So how do I get my job done? I have to make a connection with the horse before I begin - this is done within the first 30 seconds or so and you’ll likely never notice it. I notice how the horse looks. Are his eyes wide? Is he distracted? This gives me a baseline on how to proceed. Some horses are extremely confident and require me to be a very confident and firm leader, others are reserved and insecure which requires me to bring my energy level as low as it can go while still giving them the confidence they need to follow my lead. You will oftentimes hear me actually speaking to the horse as if they were a human, believe me they understand everything I am saying. As soon as I begin to take their oral pain away, they are so grateful. This is what I live for. There is just something about having a 1000+lb animal melt into your hands that you will never get tired of.

Q: What's the difference between what you do and other types of equine dentistry?

A: There is the horsemanship approach and there is sedation. I am not here to discredit sedation dentistry because there is a need for it. I am here to help you make the best choice for your horse. When we sedate a horse, we are no longer able to receive feedback from that horse. I believe the feedback we get from a willing partner is so much more than just peering into their mouth. Being able to feel exactly what the horse feels tells me a greater story than viewing with my eyes. And let's face it, the horse appreciates being a partner rather than a patient.

Now like I said before, we do still have a need for sedation. If the horse needs an extraction or they are just too painful to handle a float then that would be cause for sedation. I have stuck my hands in a few mouths that needed more than I could provide.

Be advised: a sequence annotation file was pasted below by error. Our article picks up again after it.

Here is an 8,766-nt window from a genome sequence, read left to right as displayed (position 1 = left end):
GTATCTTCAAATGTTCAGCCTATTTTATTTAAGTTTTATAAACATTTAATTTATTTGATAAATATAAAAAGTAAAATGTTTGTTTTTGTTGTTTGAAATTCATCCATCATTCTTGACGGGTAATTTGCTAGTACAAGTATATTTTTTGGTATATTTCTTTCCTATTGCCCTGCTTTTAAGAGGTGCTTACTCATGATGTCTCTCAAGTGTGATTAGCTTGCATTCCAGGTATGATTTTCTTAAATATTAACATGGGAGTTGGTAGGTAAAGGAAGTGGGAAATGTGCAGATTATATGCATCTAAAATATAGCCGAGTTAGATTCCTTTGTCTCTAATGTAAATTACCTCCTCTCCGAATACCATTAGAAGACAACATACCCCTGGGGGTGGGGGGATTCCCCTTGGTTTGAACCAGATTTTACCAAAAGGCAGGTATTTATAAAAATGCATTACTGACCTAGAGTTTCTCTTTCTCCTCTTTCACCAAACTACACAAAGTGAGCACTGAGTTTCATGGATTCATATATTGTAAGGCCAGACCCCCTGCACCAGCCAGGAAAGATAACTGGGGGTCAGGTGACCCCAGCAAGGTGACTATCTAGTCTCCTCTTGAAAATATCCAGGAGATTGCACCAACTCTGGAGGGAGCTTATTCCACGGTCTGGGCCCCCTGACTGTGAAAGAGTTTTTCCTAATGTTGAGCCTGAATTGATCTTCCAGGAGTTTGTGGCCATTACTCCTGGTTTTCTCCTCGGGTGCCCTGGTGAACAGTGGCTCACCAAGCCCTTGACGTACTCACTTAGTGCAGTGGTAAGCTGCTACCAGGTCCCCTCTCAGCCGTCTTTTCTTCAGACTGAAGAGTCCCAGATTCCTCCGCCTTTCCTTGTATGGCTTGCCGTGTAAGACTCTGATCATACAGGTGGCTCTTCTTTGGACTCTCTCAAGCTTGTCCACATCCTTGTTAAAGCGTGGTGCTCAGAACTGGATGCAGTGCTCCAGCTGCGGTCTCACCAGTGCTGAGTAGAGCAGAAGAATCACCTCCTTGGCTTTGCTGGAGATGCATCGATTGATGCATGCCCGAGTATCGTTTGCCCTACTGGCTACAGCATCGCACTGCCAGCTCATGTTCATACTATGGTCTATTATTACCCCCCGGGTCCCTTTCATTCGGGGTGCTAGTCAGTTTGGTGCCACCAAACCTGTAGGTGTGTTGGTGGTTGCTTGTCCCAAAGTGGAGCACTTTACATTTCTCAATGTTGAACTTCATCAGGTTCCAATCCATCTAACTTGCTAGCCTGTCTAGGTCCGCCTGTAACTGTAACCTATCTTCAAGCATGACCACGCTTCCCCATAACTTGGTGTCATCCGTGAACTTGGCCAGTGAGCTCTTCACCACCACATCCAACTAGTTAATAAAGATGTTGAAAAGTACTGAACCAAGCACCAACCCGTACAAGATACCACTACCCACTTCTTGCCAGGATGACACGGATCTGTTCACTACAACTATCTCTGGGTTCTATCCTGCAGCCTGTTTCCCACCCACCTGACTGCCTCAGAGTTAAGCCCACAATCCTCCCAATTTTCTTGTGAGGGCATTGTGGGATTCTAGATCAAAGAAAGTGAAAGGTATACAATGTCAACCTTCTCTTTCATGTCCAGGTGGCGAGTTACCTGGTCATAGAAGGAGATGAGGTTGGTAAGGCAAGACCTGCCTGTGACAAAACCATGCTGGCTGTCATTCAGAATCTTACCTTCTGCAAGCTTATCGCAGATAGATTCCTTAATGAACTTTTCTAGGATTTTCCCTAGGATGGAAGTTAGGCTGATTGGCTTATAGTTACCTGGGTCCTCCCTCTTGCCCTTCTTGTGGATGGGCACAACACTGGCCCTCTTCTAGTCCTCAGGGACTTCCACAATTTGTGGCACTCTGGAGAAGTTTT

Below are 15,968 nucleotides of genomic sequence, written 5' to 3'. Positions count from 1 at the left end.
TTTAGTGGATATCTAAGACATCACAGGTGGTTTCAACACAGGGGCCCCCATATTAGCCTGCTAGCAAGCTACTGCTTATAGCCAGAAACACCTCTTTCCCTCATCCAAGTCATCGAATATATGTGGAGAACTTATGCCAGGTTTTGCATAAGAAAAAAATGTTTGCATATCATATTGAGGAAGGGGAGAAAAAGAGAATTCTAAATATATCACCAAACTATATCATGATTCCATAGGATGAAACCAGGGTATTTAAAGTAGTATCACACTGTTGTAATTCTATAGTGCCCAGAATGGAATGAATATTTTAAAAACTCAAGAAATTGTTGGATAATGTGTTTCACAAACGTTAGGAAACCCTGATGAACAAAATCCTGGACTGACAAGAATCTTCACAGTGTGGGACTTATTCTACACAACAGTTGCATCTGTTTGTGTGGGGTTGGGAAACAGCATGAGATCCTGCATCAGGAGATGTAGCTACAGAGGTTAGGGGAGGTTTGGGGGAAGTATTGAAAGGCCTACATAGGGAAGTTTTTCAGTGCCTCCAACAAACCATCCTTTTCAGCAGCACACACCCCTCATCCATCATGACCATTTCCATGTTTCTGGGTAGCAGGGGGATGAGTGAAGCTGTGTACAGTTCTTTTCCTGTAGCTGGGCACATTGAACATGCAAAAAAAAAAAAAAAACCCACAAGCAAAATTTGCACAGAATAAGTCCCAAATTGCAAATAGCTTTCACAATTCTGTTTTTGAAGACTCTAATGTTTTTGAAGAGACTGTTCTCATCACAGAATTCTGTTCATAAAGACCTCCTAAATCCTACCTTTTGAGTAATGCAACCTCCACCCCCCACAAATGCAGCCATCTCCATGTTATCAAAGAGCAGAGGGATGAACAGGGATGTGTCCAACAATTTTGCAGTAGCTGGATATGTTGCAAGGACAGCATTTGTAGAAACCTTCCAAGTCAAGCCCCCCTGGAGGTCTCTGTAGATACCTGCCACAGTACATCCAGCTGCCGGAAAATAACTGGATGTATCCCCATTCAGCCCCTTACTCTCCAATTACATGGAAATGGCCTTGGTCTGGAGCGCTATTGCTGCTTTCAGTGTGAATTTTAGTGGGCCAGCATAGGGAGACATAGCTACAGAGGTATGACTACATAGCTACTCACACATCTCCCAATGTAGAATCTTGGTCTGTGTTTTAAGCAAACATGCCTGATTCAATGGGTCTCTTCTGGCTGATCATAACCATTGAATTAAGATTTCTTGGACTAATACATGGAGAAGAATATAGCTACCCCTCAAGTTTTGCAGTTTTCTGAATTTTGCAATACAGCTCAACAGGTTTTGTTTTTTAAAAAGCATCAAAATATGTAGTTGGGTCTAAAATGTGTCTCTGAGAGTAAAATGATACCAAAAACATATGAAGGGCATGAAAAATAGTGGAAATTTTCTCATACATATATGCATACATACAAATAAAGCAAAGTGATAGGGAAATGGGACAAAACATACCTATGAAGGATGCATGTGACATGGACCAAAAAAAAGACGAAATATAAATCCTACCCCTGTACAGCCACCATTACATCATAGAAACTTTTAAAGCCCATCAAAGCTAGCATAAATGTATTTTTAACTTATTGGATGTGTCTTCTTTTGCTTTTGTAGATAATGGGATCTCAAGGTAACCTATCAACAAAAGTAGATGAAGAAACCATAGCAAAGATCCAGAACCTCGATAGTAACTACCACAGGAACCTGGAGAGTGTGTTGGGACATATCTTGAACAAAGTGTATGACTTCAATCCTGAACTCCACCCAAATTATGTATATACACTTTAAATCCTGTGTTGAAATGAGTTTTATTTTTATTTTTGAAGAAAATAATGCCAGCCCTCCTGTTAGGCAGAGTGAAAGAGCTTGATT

Q: I know a lot of people are hesitant to hire a hand floater for a variety of reasons. What would you tell those people to convince them or put their minds at ease? 

A: Many horse owners are skeptical because it is different. I want to tell you that seeing is believing and once you see how grateful your horse is you won't ever look back. I do my best to narrate the visit in a way that horse owners can understand and relate with, leaving them informed and at ease knowing their horse is free of dental pain.

Q: Finally, what is the #1 thing you would like horse owners to know about taking care of their horses’ dental health?

A: Equine Dentistry is so important to the well-being of our horses. It should never be overlooked. Horses chew on average 25,000 times a day, humans chew about 2000 times a day. Can you imagine chewing more than 12x more with sharp teeth rubbing ulcers into your cheeks? I know I wouldn’t want to! So please, get your horse seen at least once a year. They will thank you!